Levonorgestrel releasing-invauterine systems (LNG-IUS) were originally developed as a method of contraception in the mid 1970s. The only LNG-IUS approved for general public use is the Mirena (R) LNG-IUS, which releases 20 mcg of levonorgestrel per day directly in to the uterine cavity. However. new lower dose (10 and 14 mcg per day) and smaller sized LNG-IUS (MLS, FibroPlant-LNG) are currently under clinical development and investigation. Research into the non-contraceptive uses of LNG-IUS is rapidly expanding. In the UK, LNG-IUS is licensed for use in menorrhagia and to provide endometrial protection to perimenopausal and postmenopausal women on estrogen replacement therapy. There is limited evidence to suggest that LNG-IUS may also be beneficial in women with endometriosis, adenomyosis, fibroids, endometrial hyperplasia and early stage endometrial cancer (where the patient is deemed unfit for primary surgical therapy). This systematic enquiry and overview evaluates the quality of evidence relating to the non-contraceptive therapeutic uses of LNG-IUS in gynaecology. (c) 2005 Elsevier Ireland Ltd. All rights reserved.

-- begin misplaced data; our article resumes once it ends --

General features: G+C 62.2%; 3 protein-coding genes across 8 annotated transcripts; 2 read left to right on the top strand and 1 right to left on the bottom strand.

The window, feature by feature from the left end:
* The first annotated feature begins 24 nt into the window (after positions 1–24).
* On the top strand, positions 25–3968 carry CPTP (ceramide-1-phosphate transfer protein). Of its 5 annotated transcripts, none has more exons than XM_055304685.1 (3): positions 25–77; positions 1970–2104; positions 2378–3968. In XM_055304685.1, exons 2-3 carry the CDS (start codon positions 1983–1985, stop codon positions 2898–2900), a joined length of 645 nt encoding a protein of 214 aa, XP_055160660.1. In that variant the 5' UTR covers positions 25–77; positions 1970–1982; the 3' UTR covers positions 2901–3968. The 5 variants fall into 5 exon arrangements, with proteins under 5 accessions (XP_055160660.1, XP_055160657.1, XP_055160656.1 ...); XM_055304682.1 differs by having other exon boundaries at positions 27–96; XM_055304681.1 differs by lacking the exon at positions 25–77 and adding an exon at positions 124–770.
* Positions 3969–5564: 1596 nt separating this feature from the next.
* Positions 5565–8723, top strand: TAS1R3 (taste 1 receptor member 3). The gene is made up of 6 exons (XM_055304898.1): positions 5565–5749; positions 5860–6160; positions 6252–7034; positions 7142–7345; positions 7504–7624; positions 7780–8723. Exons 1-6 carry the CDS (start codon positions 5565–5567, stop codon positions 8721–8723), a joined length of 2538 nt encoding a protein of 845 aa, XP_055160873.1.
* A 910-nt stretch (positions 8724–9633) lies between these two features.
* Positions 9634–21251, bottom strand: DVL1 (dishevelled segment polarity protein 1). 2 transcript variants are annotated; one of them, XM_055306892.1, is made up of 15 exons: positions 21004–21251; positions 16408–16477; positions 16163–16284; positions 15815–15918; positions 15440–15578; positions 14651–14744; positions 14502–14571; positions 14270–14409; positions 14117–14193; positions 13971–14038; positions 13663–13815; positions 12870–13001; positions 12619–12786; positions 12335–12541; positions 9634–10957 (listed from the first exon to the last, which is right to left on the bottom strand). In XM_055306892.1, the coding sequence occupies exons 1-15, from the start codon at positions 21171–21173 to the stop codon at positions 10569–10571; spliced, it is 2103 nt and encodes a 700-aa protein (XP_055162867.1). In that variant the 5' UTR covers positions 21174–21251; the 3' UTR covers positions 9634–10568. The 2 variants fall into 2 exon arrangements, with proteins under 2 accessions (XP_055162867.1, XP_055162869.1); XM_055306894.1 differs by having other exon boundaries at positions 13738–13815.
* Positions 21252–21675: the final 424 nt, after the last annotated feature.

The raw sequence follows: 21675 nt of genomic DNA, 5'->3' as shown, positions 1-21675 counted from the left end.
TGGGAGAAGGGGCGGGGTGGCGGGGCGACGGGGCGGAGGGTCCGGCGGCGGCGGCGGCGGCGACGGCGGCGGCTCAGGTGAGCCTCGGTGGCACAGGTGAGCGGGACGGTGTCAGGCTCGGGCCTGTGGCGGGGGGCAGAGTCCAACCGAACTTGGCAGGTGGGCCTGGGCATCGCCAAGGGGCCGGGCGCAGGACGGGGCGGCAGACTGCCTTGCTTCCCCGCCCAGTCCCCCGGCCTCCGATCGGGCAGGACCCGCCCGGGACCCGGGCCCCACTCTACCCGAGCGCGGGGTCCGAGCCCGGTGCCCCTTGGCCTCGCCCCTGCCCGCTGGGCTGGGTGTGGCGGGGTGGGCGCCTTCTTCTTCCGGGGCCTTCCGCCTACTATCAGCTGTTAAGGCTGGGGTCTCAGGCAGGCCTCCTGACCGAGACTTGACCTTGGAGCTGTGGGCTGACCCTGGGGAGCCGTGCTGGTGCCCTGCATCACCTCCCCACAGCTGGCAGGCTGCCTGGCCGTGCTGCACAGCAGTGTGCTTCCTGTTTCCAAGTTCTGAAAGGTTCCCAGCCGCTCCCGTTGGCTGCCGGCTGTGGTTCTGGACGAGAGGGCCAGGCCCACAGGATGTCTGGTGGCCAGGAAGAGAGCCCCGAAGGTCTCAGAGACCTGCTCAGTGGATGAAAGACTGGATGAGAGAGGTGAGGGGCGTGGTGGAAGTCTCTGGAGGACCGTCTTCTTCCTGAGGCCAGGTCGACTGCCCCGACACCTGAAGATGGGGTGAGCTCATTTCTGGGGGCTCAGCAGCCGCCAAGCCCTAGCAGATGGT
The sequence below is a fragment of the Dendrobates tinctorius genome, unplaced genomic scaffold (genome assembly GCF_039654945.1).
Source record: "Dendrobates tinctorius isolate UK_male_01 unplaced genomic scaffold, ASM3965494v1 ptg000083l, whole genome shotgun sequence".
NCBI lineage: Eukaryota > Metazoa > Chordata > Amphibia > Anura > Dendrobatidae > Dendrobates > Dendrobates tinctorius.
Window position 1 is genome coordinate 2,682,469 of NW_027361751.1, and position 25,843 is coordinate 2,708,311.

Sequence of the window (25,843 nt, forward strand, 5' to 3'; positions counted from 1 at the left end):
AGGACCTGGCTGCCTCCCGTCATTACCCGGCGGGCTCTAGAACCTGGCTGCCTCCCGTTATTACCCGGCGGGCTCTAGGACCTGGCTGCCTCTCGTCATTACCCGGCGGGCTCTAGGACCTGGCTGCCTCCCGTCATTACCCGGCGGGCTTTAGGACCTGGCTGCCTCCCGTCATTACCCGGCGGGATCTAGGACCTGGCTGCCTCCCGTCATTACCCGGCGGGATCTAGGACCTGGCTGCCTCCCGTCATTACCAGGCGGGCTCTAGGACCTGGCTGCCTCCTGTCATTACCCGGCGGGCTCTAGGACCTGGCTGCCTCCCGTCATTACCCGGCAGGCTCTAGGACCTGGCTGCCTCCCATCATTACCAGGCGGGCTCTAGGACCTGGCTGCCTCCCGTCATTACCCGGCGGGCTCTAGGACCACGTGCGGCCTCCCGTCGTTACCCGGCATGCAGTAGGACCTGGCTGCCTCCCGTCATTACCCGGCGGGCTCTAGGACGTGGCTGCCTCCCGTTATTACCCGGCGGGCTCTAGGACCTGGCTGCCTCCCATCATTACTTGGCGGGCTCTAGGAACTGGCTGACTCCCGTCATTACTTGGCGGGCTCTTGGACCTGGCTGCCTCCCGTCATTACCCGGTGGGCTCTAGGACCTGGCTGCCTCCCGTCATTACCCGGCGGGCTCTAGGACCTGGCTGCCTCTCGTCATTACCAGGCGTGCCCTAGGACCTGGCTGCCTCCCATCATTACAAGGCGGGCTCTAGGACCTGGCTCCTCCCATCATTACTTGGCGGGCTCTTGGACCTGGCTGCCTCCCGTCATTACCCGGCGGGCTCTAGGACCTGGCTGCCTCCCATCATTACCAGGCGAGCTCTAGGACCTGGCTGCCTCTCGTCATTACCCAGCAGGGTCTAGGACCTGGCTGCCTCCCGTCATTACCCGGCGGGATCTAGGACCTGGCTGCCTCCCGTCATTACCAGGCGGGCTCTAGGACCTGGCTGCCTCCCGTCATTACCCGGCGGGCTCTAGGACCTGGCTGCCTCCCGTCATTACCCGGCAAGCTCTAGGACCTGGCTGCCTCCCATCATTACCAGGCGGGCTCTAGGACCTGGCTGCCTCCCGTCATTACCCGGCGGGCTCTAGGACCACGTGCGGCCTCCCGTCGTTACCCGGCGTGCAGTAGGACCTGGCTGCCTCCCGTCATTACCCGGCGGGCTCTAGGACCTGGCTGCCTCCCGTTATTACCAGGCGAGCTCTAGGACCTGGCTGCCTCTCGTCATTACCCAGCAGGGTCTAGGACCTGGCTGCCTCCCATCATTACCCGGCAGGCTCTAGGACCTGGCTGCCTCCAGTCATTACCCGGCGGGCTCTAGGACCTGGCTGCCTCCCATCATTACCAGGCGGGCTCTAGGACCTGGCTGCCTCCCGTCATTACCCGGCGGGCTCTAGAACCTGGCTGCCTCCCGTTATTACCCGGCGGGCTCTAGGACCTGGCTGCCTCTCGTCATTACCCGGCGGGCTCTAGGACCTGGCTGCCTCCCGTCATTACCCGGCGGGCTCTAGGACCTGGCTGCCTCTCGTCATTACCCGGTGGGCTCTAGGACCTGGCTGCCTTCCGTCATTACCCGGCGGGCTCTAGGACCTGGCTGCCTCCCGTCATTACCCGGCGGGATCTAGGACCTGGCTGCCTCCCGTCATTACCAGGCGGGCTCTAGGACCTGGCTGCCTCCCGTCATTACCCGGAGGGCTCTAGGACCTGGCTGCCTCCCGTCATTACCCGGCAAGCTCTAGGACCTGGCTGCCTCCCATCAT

|Number of pages
|European Journal of Obstetrics & Gynecology and Reproductive Biology
|Published - 1 Mar 2006